Barbiturate Dependence – Signs of Barbiturate Use Vs. Abuse, Tolerance
Barbiturates are central nervous system depressants, so they cause relaxation and sleepiness in people who use them. Barbiturates are sometimes called downers or reds. Barbiturates can be used legitimately to relieve anxiety or tension, as anticonvulsants, as sedatives used prior to surgery, and in the treatment of insomnia. They can be injected into a muscle, taken orally, or taken as a rectal suppository. Barbiturates are available through a doctor’s prescription, and any use beyond the dose prescribed is considered abuse. The dose depends on the specific type of barbiturate.
Is Barbiturate Addictive?
How addictive is barbiturate use? Barbiturates are highly addictive, but not everyone who takes them becomes addicted. Most people who become addicted do so after taking barbiturates for a legitimate reason. Other addicts begin as family members or friends of a person with a barbiturate prescription who try the legitimate patient’s medication and become addicted to it. Barbiturates may also be purchased on the black market and used as a recreational drug, which is another possible route to addiction. Barbiturate abuse is becoming less common because many conditions once treated with barbiturates are now treated with other drugs. Those who are dependent on barbiturates may experience work, home, or school problems as a result of the addiction. If you need more information about barbiturate addiction or want to learn how to reduce your dependence, contact us at 1-888-803-9961 Who Answers? or fill out our simple contact form.
Understanding Barbiturate Dependency and Tolerance
Barbiturate dependence develops when a person starts to crave the barbiturate. Dependence may be physical or psychological. Physical barbiturate dependence is indicated by extreme cravings for the drug and withdrawal symptoms when drug use is halted. Psychological addiction often stems from a feeling that normal life is too overwhelming without the drug. The user may become dependent on barbiturates to relieve feelings of anxiety, loneliness, tension, or stress. Some people develop a tolerance to barbiturates, requiring larger or more frequent doses to get the same effect.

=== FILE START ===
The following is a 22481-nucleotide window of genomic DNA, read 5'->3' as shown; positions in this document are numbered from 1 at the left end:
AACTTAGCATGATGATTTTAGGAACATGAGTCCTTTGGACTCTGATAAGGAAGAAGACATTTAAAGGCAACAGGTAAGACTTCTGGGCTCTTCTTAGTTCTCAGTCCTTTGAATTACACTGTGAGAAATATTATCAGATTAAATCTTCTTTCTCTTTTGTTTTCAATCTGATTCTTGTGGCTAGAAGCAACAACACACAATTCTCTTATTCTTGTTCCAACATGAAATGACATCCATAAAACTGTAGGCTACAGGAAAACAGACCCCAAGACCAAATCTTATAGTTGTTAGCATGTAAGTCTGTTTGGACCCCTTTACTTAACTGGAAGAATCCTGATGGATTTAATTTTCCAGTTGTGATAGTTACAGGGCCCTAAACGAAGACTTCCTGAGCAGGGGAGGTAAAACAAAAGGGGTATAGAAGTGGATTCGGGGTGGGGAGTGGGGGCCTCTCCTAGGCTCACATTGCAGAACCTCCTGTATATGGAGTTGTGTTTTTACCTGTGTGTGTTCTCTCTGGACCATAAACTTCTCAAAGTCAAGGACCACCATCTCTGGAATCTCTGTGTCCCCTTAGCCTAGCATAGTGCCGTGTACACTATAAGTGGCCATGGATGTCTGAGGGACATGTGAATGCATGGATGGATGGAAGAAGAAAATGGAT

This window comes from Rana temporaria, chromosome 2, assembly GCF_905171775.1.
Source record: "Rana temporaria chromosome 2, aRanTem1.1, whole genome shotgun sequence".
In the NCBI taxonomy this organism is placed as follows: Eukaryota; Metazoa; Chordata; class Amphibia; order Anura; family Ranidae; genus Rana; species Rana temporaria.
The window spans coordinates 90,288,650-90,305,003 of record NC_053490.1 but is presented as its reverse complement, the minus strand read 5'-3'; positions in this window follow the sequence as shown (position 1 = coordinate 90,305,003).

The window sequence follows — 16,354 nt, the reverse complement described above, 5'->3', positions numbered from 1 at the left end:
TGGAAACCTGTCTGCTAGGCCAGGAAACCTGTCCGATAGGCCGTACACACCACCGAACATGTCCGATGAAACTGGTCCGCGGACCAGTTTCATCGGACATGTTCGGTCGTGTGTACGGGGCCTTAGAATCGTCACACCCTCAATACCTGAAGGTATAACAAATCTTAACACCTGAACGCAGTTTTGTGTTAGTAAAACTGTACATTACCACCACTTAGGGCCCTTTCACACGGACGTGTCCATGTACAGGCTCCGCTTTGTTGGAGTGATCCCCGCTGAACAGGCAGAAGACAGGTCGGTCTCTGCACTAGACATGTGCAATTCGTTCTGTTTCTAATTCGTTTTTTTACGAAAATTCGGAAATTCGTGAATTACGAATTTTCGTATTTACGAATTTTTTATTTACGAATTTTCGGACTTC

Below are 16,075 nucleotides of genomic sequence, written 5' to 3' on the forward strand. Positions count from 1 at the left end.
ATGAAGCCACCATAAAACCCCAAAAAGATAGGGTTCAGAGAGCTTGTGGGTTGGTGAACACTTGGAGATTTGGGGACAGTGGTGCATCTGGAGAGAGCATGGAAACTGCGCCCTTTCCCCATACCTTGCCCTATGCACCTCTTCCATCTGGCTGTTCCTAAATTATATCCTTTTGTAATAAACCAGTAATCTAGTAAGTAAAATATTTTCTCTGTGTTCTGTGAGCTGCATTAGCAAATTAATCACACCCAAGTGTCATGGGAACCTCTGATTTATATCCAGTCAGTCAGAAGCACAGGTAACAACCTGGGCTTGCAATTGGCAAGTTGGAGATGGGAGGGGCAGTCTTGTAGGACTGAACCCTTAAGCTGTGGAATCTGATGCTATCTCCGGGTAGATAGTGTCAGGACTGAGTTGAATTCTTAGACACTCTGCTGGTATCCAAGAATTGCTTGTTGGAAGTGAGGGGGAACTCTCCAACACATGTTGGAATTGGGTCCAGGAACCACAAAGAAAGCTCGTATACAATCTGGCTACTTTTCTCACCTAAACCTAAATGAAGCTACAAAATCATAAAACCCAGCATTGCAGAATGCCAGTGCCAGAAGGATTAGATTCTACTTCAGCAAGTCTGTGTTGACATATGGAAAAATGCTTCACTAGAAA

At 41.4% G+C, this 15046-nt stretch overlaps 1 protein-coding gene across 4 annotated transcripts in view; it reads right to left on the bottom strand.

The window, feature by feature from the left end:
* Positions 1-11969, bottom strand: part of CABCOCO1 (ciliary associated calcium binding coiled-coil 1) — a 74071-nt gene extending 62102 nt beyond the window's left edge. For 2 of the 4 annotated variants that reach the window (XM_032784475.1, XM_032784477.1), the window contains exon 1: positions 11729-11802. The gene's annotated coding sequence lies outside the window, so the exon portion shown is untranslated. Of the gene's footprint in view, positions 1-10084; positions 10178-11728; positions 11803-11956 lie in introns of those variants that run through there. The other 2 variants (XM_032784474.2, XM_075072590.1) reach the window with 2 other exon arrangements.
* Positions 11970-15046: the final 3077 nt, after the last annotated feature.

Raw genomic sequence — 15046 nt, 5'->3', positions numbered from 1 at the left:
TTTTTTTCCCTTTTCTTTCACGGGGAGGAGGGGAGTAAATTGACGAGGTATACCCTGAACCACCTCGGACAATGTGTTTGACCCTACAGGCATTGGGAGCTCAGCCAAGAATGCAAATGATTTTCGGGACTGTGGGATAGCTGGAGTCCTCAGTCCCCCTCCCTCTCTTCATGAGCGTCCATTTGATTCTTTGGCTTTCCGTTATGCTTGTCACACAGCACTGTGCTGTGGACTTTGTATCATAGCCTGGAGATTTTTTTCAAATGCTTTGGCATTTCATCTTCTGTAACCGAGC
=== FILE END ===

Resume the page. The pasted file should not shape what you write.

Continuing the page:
Some varieties of barbiturates are long-acting, with effects that last for up to two days. Others are short-acting, with effects that last for only a few minutes. Barbiturates typically cause feelings of well-being, calmness, and contentedness in users. High doses of barbiturates can result in effects similar to being drunk, including staggering, slurred speech, and mental confusion. Barbiturates make the user drowsy, and they can impair the ability to drive. In some cases, the effects can be long-lasting, and someone who takes barbiturates at night may still feel drowsy the next morning. Coming down from barbiturates does not produce the kind of drastic crash that coming down from stimulant drugs does. In people who use barbiturates for long periods of time, memory loss, irritability, and changes in alertness can occur. In some cases, an overdose of barbiturates can lead to coma and death. These drugs often have a narrow margin of safety, and even a small amount over the prescribed dose can lead to severe complications. Barbiturate use is especially dangerous when these drugs are used in combination with other depressants, such as alcohol or opiates.
Withdrawal and Detoxification
Withdrawal from barbiturates is typically accomplished with the aid of other medications that ease withdrawal symptoms. The detoxification process should only be done under the guidance of a physician who can determine how much medication is required. Withdrawal symptoms include anxiety, restlessness, insomnia, trembling, nausea, seizures, and vomiting. Barbiturates can be detected in the urine for up to five days after use, indicating that they remain in the body for at least that long. In some cases, withdrawal symptoms may last up to 15 days after stopping barbiturate use, especially if the patient took the drugs for a long period of time or in high doses.
Treatment for Barbiturate Addiction
Barbiturate abuse treatment can be done on an inpatient or outpatient basis. Recovery from barbiturate addiction may be difficult to accomplish without help, but a full recovery is possible with professional assistance. After detoxification, the psychological aspects of the addiction must be addressed. Cognitive behavioral therapy, in which the patient learns how to control his or her behavior to avoid relapses, is an important part of addiction treatment for barbiturate use. Motivational enhancement therapy, which offers rewards for good behavior, is another technique used in barbiturate abuse treatment. Some people also find success through participation in a 12-step program. Call 1-888-803-9961 Who Answers? or fill out our contact form to get more information about barbiturate abuse and learn how you can successfully recover from dependence on barbiturates.